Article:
U.S. organizations gave internal auditors slightly more generous base-salary increases in the past 12 months, but the magnitude of raises fell slightly in Canada, according to a new survey report.
The percentage of U.S. organizations that gave internal auditors base salary increases of 4% or more grew to 16% from 10% the previous year, according to the 2013 Internal Audit Compensation Study released by the Institute of Internal Auditors (IIA).
More modest raises—2% to 3.9%—were given to U.S. internal auditors by 67% of organizations in the past 12 months, compared with 74% the previous year.
In Canada, the magnitude of pay increases for internal auditors represented in the survey dipped. In the past year, 23% of Canadian organizations gave internal audit employees raises of 4% or higher in the past 12 months. That’s down from the previous year, when 31% of Canadian organizations gave internal audit employees raises of 4% or higher.
The percentage of Canadian organizations giving internal auditors of 2% to 3.9% also dropped to 54% from 58%.
Pay practice information is summarized for 352 organizations in the United States and 35 organizations in Canada. It showed that internal auditors fared better with pay increases in the past year than their non-audit colleagues.
U.S. organizations surveyed gave raises of 4% or greater to more internal auditors (16%) than non-audit employees (9%). The Canadian organizations responding to the survey also gave more raises of 4% or more to internal audit employees (23%) than non-audit employees (16%).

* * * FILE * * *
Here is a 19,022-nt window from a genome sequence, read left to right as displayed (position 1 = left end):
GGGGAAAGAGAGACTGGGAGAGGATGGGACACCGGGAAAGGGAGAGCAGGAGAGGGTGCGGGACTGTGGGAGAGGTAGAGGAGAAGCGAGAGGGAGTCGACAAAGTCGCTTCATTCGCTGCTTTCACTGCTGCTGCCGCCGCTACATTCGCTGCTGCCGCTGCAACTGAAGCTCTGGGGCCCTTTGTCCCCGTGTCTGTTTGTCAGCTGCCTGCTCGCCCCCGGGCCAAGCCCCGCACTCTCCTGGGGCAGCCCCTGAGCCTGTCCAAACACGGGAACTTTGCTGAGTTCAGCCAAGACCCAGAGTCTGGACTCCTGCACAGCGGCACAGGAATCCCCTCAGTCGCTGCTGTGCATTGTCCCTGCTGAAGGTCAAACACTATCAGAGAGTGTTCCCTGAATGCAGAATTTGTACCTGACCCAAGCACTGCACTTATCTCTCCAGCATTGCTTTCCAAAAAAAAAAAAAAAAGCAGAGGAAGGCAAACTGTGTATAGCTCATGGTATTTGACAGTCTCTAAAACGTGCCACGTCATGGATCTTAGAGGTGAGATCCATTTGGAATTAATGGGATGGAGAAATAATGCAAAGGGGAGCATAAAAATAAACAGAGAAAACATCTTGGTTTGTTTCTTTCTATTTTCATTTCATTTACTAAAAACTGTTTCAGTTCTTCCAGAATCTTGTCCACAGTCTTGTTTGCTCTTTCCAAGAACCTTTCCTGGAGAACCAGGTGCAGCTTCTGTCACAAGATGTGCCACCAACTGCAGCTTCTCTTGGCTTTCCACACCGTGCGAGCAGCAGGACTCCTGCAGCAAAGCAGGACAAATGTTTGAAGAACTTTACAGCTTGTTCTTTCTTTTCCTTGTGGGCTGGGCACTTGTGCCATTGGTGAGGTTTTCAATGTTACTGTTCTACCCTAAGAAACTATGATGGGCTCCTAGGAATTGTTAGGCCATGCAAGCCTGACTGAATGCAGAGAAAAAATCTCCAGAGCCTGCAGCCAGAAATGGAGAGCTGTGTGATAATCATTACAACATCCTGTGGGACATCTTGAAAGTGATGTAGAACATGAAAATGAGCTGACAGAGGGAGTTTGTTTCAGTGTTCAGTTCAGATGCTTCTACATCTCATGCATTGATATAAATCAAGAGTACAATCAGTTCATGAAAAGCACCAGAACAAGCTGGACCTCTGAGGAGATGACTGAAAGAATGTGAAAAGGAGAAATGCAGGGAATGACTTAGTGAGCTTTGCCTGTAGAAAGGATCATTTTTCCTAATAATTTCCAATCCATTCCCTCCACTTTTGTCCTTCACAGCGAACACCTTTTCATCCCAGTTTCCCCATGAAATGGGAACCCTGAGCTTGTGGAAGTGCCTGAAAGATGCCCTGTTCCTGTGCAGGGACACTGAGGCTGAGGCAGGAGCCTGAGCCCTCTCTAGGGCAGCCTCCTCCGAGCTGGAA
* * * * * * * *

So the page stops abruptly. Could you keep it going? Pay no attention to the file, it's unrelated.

“Although there’s certainly room for improvement in the job market, this data also shows that internal auditors are demonstrating unique value to their organizations,” IIA President and CEO Richard Chambers said in a news release. “It’s definitely encouraging news.”
The percentage of U.S. organizations surveyed awarding pay raises to 90% or more of internal auditors remained at 72%, the same as the previous year. In Canada, 82% of organizations surveyed—slightly down from 83% the previous year—have awarded pay raises to 90% or more of their internal auditors in the past 12 months.
Pay increases for internal auditors in the next 12 months are expected to be similar to the past 12 months. Three-quarters of U.S. organizations surveyed expect raises of 2% to 3.9% for internal auditors in the next 12 months, while 68% of Canadian organizations responding to the survey forecast raises of 2% to 3.9% for internal auditors.
A summary of the report is available at the IIA’s website. The full report is available for a fee.
—Ken Tysiac (firstname.lastname@example.org) is a JofA senior editor.